My 2 hour walk cost me £194 when my tenant could not contact me?

My 2 hour walk cost me £194 when my tenant could not contact me?

8:40 AM, 12th January 2022, About 2 weeks ago 41

Text Size

While I was out on a walk my tenant tried to contact me to say her boiler had broken down and the emergency breakdown co I was insured with would not attend without my permission even though the tenant offered to pay the £70 call out fee.

By the time I returned after 2 hours, the tenant had ordered another company to come and fix the problem and I had to pay their £264 bill.

My insurance company pointed out that on page 17 of the T&C’s it said that only the landlord could arrange the callout.

The company has never needed my permission to attend the property to carry out boiler servicing or CP12 certificate in the past.

Should the tenant have waited longer than 2 hours before taking action?

Many thanks

Ashley



Comments

by Christopher Holden

19:47 PM, 13th January 2022, About 2 weeks ago

ah more information does alter the choices made, I have a tenant that has lived in the property 30 years, mental, he could have owned the property outright, lovely chap, ah well we all make our choices 😉

by Stephen

21:04 PM, 14th January 2022, About 2 weeks ago

I went out and Tenants kept emailing /calling me Their electric went so small family small baby
Tenant got a electrician out to change the fuse
and then charge me £390..00 ( British Gas would done this £75.00 max
I had this family through the pandemic ALL paid on time
Would could I have done london has had such a drop in rental market
Upset say the least

by AP

7:53 AM, 15th January 2022, About 2 weeks ago

I think you’ve done the the right thing.
I give tenants one or two chances like this, using the opportunity to explain what should be done in the future.

by david porter

9:07 AM, 15th January 2022, About 2 weeks ago

What does your AST say on this matter?
If it does not cover this issue why not?

by paul kaye

9:11 AM, 15th January 2022, About 2 weeks ago

Reply to the comment left by Stephen at 14/01/2022 - 21:04
I would question the electrician and have them explain the charge.
See if they are a member of any organisation and perhaps complain to them too.
you were robbed!

by Jay Patel

10:09 AM, 15th January 2022, About 2 weeks ago

Bill the tenant. Also amend your contract to clarify that the tenant is not allowed to arbitrarily call any contract that they wish unless it’s an absolute emergency.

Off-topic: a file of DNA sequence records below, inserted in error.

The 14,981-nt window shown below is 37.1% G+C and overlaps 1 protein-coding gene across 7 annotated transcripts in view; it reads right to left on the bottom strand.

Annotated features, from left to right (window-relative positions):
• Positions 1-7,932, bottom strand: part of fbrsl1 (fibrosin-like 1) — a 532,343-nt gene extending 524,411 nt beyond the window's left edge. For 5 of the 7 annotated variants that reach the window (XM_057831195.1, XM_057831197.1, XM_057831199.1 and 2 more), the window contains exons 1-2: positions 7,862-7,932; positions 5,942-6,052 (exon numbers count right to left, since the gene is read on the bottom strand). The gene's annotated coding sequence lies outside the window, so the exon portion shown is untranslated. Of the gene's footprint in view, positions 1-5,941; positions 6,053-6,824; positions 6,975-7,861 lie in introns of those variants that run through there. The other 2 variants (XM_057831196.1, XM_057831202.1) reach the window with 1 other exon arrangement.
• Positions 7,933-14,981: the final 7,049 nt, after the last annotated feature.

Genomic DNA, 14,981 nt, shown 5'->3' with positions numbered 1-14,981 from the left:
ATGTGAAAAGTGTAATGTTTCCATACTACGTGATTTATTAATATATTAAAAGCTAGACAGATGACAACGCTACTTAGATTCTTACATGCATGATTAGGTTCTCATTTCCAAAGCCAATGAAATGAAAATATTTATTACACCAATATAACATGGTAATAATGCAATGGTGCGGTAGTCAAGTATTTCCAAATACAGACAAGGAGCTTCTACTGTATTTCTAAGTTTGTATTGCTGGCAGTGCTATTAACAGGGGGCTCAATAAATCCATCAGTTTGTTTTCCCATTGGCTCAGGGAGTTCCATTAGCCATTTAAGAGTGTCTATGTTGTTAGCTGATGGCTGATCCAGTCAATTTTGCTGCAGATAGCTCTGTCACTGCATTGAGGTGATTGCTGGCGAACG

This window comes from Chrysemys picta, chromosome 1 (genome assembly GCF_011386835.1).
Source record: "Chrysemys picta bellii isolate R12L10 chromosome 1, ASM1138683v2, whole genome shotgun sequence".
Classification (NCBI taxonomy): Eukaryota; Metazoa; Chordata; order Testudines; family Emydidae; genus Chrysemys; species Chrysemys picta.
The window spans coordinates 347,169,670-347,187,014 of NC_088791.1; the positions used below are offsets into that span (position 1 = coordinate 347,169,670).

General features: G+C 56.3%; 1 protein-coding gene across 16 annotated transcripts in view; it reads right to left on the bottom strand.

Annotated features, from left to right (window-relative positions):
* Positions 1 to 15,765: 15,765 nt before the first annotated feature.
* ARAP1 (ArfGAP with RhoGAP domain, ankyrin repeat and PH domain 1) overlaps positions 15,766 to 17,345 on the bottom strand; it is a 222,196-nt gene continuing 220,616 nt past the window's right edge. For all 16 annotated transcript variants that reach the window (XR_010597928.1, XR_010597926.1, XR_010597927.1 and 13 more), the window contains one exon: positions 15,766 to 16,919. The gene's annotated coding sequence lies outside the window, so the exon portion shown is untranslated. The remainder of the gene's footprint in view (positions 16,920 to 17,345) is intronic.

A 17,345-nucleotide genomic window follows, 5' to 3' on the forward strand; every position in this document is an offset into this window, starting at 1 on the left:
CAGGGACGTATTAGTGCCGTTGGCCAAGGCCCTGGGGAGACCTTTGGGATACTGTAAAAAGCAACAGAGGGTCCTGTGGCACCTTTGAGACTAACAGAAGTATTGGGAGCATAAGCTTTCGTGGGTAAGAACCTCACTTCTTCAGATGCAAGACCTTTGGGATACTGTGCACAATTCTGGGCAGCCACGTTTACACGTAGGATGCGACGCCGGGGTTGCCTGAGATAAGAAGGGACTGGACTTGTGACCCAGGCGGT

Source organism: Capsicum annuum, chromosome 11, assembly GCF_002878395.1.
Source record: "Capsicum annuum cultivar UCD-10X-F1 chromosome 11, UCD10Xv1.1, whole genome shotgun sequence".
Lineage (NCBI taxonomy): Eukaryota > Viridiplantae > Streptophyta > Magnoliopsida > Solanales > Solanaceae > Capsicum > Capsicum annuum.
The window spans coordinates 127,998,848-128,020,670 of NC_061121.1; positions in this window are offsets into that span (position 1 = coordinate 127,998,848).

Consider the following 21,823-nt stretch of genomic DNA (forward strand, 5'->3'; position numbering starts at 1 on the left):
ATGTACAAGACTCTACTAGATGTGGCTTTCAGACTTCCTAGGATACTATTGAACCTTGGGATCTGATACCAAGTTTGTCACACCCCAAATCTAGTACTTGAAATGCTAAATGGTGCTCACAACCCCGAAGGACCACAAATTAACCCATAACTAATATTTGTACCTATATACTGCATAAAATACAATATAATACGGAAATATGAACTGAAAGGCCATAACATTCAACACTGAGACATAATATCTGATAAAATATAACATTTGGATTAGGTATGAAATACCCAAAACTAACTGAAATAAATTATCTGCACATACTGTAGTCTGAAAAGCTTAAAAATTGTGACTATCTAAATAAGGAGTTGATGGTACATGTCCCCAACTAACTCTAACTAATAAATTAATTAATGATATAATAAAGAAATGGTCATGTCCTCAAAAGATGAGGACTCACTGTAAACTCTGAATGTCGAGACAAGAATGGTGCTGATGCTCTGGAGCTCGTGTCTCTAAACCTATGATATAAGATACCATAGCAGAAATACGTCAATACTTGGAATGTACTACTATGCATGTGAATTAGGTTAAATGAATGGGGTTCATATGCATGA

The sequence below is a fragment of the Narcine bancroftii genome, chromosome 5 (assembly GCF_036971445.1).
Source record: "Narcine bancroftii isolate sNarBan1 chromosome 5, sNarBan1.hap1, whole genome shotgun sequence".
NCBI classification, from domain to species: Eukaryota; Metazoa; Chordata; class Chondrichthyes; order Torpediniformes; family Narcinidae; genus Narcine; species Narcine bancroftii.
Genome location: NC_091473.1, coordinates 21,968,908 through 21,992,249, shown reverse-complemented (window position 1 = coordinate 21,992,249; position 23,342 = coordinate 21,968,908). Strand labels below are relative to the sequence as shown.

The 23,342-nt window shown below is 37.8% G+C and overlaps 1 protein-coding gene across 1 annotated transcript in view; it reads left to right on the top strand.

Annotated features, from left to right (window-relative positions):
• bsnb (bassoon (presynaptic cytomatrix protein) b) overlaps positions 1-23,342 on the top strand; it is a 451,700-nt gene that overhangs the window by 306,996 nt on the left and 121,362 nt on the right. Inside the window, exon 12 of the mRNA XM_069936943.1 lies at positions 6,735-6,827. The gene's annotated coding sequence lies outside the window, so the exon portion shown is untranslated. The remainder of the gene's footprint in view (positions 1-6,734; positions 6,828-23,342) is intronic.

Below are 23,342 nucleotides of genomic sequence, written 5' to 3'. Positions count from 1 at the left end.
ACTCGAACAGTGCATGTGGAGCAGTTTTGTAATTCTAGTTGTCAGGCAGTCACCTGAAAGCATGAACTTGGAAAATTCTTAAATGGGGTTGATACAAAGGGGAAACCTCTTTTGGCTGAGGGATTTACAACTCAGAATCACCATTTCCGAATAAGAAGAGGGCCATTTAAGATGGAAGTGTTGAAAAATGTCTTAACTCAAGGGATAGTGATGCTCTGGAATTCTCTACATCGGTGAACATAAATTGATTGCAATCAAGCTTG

by Daveknowstheregs

10:54 AM, 15th January 2022, About 2 weeks ago

Reply to the comment left by Clint at 12/01/2022 - 20:02
This is why landlords should not have one company to rely on. Landlord insurance and service cover is worthless in an emergency. Far better is to not have any unreliable cover, that relies on 1 company. Better to do what your tenant did and find an available service within a short period. Needless to say, British Gas et al are a complete joke.

by Clint

11:02 AM, 15th January 2022, About 2 weeks ago

Reply to the comment left by Daveknowstheregs at 15/01/2022 - 10:54
When parts are required, the emergency insurance cannot do anything about it so it has to wait. The company does not necessarily carry parts as all boilers are different. It is also often difficult to get contractors in the middle of winter.

The time taken is generally no longer than getting a repair in my own home so I consider it as normal part of life.

by Paul Maguire

11:04 AM, 15th January 2022, About 2 weeks ago

Reply to the comment left by Ashley at 13/01/2022 - 17:31
Well done Ashley.

by Daveknowstheregs

11:05 AM, 15th January 2022, About 2 weeks ago

Reply to the comment left by Stephen at 14/01/2022 - 21:04
Stephen, it would be reasonable for the electrician to charge £40 call out, then £30 per hour plus parts. You would need to ask how long the job took. Jumping to the conclusion that you were robbed isn’t fair and is ridiculous, without knowing the facts of the job and doing the above sums.


Leave Comments

Please Log-In OR Become a member to reply to comments or subscribe to new comment notifications.

Forgotten your password?

BECOME A MEMBER